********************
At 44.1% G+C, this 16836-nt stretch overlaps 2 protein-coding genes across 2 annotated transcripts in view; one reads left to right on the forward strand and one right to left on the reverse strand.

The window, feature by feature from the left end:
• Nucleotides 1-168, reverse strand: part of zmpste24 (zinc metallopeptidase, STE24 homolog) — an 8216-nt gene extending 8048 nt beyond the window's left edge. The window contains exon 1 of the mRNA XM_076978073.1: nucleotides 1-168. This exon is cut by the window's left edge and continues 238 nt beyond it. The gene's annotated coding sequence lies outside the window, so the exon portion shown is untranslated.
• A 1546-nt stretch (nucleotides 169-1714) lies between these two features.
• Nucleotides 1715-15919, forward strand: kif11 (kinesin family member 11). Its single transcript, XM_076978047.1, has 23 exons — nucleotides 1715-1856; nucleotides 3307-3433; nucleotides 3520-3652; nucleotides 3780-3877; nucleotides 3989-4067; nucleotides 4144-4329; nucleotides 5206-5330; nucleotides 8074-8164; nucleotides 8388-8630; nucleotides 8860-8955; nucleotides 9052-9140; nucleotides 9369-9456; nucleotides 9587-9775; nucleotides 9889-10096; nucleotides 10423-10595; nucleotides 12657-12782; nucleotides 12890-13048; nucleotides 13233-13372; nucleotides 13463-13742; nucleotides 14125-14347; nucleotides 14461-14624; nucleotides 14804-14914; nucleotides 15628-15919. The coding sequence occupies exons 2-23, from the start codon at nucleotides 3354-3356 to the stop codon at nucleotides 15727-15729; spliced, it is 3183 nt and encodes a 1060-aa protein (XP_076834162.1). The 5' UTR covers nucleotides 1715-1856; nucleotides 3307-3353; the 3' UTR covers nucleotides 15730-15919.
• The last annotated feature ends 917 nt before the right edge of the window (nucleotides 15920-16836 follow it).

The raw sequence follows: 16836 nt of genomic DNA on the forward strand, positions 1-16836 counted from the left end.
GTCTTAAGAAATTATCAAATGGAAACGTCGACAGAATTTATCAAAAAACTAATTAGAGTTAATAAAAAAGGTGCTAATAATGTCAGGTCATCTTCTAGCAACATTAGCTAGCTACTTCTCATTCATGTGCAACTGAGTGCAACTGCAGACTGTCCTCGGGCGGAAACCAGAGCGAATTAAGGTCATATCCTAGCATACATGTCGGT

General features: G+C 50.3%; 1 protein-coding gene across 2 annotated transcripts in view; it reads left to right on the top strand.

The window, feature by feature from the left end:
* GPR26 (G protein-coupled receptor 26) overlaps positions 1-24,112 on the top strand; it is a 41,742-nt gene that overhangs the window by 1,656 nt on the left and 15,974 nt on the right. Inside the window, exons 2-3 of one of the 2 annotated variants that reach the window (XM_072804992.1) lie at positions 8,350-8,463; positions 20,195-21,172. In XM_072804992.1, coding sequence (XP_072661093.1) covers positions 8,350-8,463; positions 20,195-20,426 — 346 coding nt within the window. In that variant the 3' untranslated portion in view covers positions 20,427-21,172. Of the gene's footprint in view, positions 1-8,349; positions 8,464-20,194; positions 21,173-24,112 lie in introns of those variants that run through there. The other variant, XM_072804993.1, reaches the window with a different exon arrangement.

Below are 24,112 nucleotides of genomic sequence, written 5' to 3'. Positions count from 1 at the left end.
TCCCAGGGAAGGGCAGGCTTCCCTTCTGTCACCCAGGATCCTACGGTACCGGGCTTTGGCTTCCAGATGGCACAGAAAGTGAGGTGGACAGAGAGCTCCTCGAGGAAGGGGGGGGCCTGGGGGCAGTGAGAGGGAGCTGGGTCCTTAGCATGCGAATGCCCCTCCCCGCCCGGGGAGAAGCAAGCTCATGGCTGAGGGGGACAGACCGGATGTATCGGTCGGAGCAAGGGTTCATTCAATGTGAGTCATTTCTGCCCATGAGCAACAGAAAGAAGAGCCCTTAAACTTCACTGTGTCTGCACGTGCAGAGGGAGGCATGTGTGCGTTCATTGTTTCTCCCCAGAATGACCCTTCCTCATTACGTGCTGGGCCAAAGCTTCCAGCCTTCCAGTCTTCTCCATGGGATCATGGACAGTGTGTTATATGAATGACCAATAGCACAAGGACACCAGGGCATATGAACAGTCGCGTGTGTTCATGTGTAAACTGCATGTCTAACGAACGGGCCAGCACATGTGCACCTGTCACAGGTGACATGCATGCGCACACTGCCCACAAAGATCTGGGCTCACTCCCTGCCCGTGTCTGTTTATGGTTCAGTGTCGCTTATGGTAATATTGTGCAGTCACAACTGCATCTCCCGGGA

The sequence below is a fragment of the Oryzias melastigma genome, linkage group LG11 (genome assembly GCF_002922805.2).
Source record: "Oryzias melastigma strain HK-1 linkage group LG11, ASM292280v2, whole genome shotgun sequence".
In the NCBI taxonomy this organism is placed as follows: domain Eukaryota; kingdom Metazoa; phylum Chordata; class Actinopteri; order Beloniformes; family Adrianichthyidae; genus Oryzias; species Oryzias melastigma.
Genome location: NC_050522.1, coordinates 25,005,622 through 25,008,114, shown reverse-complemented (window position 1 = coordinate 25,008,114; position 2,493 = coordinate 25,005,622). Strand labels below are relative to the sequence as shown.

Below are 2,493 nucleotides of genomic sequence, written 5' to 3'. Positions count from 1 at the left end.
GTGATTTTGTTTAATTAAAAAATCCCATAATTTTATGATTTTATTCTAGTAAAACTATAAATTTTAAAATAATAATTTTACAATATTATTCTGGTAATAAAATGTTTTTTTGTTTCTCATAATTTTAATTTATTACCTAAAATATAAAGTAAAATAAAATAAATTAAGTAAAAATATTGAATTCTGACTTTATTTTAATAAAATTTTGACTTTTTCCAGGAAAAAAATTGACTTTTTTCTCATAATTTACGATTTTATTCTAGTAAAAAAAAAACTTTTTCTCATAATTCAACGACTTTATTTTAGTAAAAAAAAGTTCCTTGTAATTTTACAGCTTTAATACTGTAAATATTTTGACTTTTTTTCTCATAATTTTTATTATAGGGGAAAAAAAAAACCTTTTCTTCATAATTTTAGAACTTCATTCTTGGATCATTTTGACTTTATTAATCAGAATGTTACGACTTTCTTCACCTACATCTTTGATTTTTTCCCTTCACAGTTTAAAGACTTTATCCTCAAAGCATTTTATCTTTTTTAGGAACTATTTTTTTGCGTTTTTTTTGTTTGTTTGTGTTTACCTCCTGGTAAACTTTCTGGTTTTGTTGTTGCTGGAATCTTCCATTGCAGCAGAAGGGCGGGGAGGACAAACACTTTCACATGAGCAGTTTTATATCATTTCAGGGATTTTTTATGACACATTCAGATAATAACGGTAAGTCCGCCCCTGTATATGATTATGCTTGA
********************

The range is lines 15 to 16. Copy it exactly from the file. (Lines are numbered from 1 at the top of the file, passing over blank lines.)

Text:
Source record: "Oryzias melastigma strain HK-1 linkage group LG11, ASM292280v2, whole genome shotgun sequence".
In the NCBI taxonomy this organism is placed as follows: domain Eukaryota; kingdom Metazoa; phylum Chordata; class Actinopteri; order Beloniformes; family Adrianichthyidae; genus Oryzias; species Oryzias melastigma.